Good Intentions

GOOD INTENTIONS

What is Addiction and how would you describe the symptoms to a friend or family member?

I believed I had an understanding of it and could make a judgement call if asked to do so. I was wrong. It is unsettling to realise that, at the age of 73, I have lived my life naively, unaware and badly informed about addiction and its consequences. I am told I shouldn’t feel guilty about that, but it is hard not to.

I have a family member who has been battling addiction for about twenty years, I was unaware of the extent of it or the duration of it. I was also unaware that his addictive behaviour was recognised by my partner and causing her great distress.

It was my partner who persuaded me to attend a Silkworth course about how addiction, or an addictive person in the family, affects other family members. Having completed the course, I very much wished that I had been better informed forty years earlier! Maybe forty years ago addiction was not seen, or understood, as a disease. Do people generally or indeed some medical professionals, see it that way now? I wonder about that.

I now realise that being in, or having an addiction is a terrible place to be. Anything I can or could do to help alleviate such a state in someone I care about, I would do. The problem is that friendly, or parental, good intentions can often make things worse rather than better. The evidence is that good intentions do make things worse by enabling the addict to continue unabated.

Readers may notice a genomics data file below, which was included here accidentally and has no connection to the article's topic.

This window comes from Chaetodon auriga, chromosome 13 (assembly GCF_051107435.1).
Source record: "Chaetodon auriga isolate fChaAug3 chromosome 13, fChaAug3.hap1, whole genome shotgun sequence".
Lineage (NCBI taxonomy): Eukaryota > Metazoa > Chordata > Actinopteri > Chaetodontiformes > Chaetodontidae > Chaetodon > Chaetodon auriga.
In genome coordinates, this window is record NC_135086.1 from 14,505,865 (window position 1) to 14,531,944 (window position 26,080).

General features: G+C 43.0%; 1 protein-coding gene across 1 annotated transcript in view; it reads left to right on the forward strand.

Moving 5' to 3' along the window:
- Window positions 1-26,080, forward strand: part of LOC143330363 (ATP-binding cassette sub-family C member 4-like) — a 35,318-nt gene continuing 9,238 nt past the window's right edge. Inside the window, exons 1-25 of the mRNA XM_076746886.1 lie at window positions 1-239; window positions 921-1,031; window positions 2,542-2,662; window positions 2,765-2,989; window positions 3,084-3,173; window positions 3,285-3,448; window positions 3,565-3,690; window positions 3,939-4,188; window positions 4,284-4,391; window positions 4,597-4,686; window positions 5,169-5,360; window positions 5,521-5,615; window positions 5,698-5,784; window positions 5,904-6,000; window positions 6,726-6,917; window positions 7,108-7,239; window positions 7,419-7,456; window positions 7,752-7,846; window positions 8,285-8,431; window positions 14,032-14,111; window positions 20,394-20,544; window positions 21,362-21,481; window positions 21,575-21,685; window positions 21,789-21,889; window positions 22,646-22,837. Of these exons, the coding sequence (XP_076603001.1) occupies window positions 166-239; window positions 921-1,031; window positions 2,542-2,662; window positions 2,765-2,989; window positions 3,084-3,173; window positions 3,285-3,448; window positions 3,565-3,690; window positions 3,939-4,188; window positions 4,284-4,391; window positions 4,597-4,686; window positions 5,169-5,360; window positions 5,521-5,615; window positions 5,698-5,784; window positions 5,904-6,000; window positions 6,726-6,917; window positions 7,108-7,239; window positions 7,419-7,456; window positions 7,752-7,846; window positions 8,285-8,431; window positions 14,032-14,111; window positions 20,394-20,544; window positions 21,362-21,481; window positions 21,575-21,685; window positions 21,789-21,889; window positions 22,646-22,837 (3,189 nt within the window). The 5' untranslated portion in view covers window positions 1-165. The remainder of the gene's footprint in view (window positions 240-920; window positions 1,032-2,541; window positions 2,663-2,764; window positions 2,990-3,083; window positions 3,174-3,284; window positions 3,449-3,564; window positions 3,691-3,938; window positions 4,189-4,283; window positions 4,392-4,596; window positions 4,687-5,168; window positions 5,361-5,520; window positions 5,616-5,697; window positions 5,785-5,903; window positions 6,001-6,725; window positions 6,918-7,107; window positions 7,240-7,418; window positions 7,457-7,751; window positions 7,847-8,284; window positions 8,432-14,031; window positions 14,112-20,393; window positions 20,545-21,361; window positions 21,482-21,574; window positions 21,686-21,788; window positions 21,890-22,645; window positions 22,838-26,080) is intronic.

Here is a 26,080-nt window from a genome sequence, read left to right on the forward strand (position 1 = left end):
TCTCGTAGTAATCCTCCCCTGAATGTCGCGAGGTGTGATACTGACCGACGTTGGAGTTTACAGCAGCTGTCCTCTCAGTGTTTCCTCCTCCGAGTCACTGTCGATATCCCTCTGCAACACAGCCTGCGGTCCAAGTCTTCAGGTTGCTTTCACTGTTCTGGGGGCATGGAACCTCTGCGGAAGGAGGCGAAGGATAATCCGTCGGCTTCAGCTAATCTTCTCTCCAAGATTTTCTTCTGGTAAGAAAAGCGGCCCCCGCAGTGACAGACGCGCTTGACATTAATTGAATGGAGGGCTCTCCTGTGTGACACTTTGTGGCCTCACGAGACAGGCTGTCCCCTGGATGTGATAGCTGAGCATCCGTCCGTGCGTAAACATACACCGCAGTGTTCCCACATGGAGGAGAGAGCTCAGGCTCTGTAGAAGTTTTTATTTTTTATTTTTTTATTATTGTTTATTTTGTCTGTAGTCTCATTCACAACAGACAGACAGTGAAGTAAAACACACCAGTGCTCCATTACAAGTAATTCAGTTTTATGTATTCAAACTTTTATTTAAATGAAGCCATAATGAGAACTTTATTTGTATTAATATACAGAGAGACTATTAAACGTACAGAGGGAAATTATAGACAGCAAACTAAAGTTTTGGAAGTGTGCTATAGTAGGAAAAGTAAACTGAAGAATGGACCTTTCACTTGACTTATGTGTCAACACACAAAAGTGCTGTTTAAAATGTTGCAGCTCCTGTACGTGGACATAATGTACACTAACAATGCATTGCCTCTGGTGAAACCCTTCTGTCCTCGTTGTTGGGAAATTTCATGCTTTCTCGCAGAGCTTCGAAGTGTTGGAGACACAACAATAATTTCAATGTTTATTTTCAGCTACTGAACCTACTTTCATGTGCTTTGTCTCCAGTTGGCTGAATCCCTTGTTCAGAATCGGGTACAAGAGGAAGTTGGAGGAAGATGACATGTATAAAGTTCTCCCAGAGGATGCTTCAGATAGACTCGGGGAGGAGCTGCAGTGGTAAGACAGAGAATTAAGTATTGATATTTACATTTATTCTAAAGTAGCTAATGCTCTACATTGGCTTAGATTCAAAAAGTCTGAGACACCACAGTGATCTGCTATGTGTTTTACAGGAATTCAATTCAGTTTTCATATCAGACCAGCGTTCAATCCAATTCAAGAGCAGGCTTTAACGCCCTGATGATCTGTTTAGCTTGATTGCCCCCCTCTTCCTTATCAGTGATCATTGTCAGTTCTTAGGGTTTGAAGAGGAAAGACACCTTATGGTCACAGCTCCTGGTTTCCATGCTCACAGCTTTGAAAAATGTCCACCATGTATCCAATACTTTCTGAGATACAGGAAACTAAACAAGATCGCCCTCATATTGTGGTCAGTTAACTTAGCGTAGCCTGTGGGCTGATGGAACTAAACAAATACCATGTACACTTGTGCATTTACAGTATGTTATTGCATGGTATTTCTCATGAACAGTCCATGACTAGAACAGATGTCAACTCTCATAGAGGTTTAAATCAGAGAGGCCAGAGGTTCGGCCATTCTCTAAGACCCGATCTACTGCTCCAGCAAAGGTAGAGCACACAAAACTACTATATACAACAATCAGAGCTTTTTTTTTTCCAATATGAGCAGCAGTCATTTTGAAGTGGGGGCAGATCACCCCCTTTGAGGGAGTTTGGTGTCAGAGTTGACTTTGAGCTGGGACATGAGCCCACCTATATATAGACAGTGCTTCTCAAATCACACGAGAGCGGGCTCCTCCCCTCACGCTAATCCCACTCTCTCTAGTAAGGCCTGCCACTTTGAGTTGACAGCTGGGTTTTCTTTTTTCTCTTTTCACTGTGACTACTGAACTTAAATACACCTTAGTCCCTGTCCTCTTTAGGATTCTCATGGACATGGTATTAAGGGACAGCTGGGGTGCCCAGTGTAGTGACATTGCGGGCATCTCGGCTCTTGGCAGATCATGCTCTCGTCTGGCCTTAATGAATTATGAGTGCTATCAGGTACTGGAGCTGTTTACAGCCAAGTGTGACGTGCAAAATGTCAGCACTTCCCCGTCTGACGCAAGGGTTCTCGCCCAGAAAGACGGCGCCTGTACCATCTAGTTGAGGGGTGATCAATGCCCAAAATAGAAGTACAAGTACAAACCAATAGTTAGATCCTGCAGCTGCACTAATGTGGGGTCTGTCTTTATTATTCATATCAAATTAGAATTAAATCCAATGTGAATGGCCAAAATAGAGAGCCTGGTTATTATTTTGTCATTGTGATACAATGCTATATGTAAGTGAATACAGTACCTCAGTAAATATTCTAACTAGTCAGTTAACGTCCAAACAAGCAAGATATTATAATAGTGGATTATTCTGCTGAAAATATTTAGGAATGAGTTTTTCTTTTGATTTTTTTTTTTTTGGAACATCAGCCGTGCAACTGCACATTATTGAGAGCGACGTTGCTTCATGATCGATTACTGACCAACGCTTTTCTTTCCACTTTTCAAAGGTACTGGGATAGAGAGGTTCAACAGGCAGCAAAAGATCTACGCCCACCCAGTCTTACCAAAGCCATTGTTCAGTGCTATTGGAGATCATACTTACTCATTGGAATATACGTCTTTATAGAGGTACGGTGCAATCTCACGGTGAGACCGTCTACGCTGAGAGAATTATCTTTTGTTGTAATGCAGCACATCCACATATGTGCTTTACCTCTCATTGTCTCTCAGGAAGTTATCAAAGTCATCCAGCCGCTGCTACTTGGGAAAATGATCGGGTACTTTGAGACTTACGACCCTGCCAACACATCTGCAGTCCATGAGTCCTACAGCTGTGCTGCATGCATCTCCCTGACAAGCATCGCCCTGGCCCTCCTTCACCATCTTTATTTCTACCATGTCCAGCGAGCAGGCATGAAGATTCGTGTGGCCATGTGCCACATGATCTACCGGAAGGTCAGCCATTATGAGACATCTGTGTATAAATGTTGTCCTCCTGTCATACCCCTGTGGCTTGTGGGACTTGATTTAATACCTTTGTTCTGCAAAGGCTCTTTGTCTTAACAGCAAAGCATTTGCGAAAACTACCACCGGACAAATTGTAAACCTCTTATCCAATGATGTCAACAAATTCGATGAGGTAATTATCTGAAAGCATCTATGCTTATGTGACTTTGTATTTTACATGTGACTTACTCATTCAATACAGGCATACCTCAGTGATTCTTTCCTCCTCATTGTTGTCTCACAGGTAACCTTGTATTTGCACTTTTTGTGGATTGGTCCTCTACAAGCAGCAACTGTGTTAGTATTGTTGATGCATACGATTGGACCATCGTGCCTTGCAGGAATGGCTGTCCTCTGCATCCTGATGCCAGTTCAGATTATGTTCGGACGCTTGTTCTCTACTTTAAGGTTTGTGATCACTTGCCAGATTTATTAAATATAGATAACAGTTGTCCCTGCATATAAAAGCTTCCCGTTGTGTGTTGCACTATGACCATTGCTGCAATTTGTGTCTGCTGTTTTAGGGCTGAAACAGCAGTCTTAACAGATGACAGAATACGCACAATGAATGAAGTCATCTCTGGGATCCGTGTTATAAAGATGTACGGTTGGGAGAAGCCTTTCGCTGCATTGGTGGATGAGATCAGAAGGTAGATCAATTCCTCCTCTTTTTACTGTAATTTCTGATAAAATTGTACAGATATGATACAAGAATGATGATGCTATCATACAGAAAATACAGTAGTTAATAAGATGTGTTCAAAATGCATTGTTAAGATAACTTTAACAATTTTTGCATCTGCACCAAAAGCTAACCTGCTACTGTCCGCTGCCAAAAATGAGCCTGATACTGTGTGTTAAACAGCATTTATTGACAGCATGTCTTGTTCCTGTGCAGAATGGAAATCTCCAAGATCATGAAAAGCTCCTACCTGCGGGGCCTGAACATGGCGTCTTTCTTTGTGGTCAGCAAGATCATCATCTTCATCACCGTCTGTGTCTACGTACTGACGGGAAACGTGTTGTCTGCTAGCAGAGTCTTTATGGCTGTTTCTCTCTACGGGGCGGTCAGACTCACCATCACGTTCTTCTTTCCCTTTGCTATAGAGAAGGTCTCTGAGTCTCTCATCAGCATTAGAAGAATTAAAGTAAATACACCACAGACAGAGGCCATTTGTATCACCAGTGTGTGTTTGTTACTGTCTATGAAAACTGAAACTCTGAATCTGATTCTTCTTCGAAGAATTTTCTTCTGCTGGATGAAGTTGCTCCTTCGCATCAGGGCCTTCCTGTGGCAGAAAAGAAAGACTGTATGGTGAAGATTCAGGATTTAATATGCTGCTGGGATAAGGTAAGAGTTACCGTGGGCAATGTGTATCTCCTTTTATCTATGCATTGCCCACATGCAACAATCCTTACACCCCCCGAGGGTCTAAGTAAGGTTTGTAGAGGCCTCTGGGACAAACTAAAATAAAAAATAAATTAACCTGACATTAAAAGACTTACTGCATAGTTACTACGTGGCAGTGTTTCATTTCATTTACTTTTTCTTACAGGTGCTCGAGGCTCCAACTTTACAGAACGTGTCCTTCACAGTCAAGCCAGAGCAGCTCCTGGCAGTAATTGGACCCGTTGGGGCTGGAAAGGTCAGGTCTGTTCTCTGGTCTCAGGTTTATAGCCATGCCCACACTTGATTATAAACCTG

I have learnt to be on guard so as not to become an enabler. I have learnt that no matter how much I wish to help an addict; I am powerless to do so unless they are committed to helping themselves.

I have learnt that encouragement is the best and the only thing that I can do. An addict can choose to heal themselves – or not, no one else. They can do that by engaging with NA or AA or with similar group meetings and support.

I have learnt that this can be a long and difficult process for which all I can offer is patience, which may or may not be rewarded.

I have learnt that without receiving professional counselling myself I would have continued to be either ineffective; unaware or made things worse. My own health and well-being could have suffered further.

I have learnt that sharing these often traumatic situations and events with a partner can be very difficult; distressing and traumatic for them. However, the Silkworth course has helped us both to understand each other’s fears and to address them.

I have learnt a great deal, my learning continues. It is a work in progress…I continue to learn how to apply both the practical and insightful guidance I am given and am grateful for it.

~ Father of an Addict newly in Recovery